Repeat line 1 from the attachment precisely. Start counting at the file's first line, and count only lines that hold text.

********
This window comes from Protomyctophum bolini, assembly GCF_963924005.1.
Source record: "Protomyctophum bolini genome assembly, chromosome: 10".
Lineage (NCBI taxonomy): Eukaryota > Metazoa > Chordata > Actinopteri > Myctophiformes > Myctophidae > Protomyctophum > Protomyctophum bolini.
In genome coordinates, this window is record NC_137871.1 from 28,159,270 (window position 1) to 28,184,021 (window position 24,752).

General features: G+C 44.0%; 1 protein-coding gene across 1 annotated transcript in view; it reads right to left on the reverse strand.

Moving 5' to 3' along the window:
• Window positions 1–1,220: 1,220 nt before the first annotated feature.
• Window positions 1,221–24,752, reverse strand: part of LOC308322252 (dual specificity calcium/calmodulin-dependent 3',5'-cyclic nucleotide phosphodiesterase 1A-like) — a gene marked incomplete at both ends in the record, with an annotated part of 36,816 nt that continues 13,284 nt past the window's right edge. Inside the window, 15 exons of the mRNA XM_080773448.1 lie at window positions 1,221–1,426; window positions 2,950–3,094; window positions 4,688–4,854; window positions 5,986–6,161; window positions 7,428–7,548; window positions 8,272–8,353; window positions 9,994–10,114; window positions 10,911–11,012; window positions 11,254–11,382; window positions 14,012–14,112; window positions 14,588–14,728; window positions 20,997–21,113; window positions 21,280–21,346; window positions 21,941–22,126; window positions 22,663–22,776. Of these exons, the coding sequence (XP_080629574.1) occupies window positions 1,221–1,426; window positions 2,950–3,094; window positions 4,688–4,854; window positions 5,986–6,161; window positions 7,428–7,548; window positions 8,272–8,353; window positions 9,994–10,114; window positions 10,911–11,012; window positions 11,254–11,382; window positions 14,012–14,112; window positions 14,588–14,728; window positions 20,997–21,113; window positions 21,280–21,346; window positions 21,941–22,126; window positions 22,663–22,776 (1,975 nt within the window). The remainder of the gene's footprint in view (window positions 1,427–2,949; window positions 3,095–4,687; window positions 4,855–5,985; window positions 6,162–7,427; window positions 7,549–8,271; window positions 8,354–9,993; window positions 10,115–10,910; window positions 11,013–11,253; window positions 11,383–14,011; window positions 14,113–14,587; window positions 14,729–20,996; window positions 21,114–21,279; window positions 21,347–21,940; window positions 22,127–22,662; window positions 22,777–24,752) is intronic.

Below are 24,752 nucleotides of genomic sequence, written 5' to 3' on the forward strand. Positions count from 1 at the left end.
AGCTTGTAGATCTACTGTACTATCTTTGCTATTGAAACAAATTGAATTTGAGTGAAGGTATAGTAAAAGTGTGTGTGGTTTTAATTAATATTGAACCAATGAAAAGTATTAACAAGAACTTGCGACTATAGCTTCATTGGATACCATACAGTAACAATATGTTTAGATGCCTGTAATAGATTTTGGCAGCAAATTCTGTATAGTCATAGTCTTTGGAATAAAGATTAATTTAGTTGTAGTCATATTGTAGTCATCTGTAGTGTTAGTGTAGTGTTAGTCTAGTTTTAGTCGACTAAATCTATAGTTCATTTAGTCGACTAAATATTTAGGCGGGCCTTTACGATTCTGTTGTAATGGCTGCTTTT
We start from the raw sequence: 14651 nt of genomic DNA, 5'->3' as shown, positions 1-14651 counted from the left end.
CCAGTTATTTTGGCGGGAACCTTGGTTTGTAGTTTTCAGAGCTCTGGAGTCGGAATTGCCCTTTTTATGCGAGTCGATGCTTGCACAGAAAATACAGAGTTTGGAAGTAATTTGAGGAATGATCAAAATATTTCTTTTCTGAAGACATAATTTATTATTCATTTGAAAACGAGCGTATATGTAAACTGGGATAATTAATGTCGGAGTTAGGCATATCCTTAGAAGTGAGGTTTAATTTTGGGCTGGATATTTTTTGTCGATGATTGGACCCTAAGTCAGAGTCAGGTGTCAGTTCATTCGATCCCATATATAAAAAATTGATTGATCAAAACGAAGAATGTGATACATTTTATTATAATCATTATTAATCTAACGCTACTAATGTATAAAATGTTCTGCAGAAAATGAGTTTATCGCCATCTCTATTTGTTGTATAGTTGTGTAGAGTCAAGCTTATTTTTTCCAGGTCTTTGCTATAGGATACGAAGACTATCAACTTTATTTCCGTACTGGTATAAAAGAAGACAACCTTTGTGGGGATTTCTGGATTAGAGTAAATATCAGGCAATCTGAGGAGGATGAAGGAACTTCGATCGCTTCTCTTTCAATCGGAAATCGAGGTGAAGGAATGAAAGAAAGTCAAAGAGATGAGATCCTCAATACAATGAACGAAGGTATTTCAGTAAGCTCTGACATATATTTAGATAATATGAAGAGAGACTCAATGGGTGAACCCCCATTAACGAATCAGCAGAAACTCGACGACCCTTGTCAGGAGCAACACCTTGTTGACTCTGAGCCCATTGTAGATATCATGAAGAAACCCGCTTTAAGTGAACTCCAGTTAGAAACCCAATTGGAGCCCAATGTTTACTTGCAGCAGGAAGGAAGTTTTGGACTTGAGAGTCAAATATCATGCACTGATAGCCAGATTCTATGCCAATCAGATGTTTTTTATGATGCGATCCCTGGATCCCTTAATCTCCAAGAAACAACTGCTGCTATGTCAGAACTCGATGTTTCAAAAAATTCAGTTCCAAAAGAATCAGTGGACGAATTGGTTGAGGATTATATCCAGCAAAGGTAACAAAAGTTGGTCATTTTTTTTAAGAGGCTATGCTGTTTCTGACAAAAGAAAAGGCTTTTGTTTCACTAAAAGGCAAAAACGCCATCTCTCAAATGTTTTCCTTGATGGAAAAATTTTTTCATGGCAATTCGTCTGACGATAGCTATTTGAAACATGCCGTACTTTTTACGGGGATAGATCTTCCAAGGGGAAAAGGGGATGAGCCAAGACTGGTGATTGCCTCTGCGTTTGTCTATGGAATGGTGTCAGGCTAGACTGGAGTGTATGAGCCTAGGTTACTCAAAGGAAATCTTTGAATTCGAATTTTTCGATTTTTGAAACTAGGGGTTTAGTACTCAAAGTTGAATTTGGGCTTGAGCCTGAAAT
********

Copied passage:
This window comes from Protomyctophum bolini, assembly GCF_963924005.1.